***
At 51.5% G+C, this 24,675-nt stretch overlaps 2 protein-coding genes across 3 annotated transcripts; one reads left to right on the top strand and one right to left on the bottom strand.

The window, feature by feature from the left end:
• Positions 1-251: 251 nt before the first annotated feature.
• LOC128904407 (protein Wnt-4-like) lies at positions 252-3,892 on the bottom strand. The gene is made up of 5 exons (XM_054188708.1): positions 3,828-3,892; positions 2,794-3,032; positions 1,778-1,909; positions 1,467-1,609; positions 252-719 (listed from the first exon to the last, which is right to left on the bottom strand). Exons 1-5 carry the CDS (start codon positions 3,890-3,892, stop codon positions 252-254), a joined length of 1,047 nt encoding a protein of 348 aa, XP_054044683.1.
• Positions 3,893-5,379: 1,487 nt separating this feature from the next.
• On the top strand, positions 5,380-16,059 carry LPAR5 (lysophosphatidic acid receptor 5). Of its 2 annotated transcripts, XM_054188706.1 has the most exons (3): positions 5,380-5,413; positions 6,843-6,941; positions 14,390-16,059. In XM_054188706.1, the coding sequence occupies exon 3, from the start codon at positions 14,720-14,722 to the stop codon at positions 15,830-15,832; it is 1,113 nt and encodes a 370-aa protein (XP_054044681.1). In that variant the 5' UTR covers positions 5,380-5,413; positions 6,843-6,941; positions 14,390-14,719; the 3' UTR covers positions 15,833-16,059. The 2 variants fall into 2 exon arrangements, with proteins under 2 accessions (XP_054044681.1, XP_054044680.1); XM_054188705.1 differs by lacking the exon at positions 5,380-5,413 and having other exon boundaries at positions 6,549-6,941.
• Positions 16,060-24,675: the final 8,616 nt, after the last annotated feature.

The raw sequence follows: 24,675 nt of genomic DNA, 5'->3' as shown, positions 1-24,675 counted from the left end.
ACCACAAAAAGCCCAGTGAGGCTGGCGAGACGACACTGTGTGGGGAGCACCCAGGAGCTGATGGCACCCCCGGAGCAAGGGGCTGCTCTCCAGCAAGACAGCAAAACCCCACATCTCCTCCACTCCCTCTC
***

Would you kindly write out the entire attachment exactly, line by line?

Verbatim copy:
At 51.5% G+C, this 24,675-nt stretch overlaps 2 protein-coding genes across 3 annotated transcripts; one reads left to right on the top strand and one right to left on the bottom strand.

The window, feature by feature from the left end:
• Positions 1-251: 251 nt before the first annotated feature.
• LOC128904407 (protein Wnt-4-like) lies at positions 252-3,892 on the bottom strand. The gene is made up of 5 exons (XM_054188708.1): positions 3,828-3,892; positions 2,794-3,032; positions 1,778-1,909; positions 1,467-1,609; positions 252-719 (listed from the first exon to the last, which is right to left on the bottom strand). Exons 1-5 carry the CDS (start codon positions 3,890-3,892, stop codon positions 252-254), a joined length of 1,047 nt encoding a protein of 348 aa, XP_054044683.1.
• Positions 3,893-5,379: 1,487 nt separating this feature from the next.
• On the top strand, positions 5,380-16,059 carry LPAR5 (lysophosphatidic acid receptor 5). Of its 2 annotated transcripts, XM_054188706.1 has the most exons (3): positions 5,380-5,413; positions 6,843-6,941; positions 14,390-16,059. In XM_054188706.1, the coding sequence occupies exon 3, from the start codon at positions 14,720-14,722 to the stop codon at positions 15,830-15,832; it is 1,113 nt and encodes a 370-aa protein (XP_054044681.1). In that variant the 5' UTR covers positions 5,380-5,413; positions 6,843-6,941; positions 14,390-14,719; the 3' UTR covers positions 15,833-16,059. The 2 variants fall into 2 exon arrangements, with proteins under 2 accessions (XP_054044681.1, XP_054044680.1); XM_054188705.1 differs by lacking the exon at positions 5,380-5,413 and having other exon boundaries at positions 6,549-6,941.
• Positions 16,060-24,675: the final 8,616 nt, after the last annotated feature.

The raw sequence follows: 24,675 nt of genomic DNA, 5'->3' as shown, positions 1-24,675 counted from the left end.
ACCACAAAAAGCCCAGTGAGGCTGGCGAGACGACACTGTGTGGGGAGCACCCAGGAGCTGATGGCACCCCCGGAGCAAGGGGCTGCTCTCCAGCAAGACAGCAAAACCCCACATCTCCTCCACTCCCTCTC